Two problems with being a former left hander are ironing clothes, and sawing wood. I used to be ambidextrous (which comes from the Latin for "right handed with both hands," dexter meaning right, sinister meaning left) until my teacher stepped in. She told us "your right hand is the hand you write with." I have two rights and no left, and I could get lost in a closet. These days, my right hand produces writing like the footprints of a drunken spider after a night out on whatever spiders drink too much of after a hard day on the web. My left writes unbearably slowly, a bit more neatly than the right, but it takes so long I rarely use it.
Ironing I do with both hands, switching the iron from hand to hand as necessary, which left me with a neat little burn on my hand this morning. Sawing is difficult. I have the saw in my right hand, but I'm looking at the wood as if the saw was in my left. I'm incapable of cutting at right angles and everything comes out with a slight diagonal that has to be sanded straight.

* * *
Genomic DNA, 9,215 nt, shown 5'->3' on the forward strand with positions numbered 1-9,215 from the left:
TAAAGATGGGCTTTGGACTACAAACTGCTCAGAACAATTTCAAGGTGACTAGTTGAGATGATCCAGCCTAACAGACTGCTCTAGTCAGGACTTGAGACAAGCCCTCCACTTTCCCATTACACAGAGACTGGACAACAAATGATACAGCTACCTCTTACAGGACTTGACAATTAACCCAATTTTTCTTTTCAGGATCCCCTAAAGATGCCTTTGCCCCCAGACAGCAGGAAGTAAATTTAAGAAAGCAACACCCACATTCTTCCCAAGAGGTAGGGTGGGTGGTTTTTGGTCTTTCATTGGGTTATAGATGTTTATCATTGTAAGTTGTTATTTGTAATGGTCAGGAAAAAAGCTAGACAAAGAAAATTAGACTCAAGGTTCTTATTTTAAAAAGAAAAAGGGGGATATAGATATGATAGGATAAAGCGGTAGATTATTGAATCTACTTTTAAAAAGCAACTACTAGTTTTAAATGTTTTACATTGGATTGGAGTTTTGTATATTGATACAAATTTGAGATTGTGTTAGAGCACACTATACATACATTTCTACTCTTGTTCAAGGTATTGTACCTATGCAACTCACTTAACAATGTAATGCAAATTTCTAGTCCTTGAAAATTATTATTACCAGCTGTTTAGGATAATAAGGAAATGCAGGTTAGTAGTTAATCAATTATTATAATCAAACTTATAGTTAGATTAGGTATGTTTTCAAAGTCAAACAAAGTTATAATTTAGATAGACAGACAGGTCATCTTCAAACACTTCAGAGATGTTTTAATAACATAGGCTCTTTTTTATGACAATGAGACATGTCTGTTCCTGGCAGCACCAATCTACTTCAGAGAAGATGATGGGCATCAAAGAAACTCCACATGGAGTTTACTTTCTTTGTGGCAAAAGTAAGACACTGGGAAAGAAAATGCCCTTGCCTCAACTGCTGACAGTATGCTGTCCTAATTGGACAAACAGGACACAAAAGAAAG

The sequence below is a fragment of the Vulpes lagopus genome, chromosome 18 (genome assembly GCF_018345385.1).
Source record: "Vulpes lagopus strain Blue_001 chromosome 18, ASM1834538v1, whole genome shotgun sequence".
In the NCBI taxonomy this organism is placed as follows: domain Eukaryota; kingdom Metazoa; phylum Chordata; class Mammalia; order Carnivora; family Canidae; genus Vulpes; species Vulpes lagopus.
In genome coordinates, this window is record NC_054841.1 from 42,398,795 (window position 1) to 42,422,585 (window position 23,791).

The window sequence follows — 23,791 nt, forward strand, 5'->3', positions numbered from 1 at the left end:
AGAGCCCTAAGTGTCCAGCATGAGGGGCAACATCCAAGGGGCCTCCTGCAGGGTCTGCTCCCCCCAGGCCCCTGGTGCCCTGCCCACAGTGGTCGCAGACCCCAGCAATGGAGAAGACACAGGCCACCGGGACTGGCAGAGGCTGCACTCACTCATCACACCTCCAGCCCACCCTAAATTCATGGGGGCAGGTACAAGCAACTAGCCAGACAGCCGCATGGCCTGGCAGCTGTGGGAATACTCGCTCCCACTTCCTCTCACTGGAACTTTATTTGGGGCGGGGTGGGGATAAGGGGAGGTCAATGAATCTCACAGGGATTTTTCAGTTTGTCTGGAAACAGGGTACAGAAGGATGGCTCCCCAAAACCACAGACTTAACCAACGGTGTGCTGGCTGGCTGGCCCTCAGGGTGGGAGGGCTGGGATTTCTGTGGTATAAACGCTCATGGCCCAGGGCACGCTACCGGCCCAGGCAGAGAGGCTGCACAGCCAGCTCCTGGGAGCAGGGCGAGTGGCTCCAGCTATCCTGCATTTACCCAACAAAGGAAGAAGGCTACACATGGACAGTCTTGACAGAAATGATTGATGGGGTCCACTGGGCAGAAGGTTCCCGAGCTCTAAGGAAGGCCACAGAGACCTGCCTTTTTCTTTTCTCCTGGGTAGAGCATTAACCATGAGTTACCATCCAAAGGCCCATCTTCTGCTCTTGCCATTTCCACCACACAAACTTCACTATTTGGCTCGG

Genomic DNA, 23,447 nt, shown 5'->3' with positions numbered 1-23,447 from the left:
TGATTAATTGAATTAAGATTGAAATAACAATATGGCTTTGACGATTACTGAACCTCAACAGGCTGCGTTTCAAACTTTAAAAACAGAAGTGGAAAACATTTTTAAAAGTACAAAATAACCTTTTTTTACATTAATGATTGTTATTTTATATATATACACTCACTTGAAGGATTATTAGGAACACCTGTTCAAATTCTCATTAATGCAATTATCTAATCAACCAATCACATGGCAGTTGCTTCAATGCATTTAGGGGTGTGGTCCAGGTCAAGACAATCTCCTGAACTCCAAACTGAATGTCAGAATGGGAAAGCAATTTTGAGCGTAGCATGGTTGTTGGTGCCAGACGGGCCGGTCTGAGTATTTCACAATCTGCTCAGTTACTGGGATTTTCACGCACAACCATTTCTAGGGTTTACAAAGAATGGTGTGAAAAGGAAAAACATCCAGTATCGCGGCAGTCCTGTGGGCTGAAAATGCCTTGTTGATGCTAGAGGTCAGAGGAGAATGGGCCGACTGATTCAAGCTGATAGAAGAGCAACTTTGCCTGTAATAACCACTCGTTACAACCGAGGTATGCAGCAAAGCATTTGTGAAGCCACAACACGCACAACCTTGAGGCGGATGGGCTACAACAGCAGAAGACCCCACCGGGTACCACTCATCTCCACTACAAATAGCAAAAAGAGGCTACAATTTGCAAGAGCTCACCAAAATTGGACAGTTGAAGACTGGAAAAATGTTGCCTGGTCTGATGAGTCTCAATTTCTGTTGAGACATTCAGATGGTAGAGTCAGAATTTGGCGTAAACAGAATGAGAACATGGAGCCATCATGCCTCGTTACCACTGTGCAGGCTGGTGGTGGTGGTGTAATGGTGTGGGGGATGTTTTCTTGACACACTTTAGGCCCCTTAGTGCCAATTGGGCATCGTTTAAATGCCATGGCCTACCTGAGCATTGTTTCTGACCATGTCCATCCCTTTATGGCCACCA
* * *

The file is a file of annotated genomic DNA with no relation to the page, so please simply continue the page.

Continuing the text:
Leftishness runs in my mother's family. My mother was a pure leftie, and teachers made her right handed. Her brother got off lightly, he is still ambidextrous. One castle in Scotland was built with spiral staircases that favour left handed swordsmen, because there were so many lefties in that family. Always nice to have an advantage when you're swordfighting on the stairs, though it says a lot for their confidence in the people guarding the castle.
The statistics I grew up with said that 97% were righties, 2.something% were lefties, and less than 1% were ambi's. But that was when teachers still occassionally switched people over to being righties. What's the statistic now? What percentage of people are ambi? Who else is an unwilling rightie or a frustrated ambi? Please leave a comment and say which you are, or were supposed to be.
Update 11 Jan 2003: Unrepentant righties please leave comments too!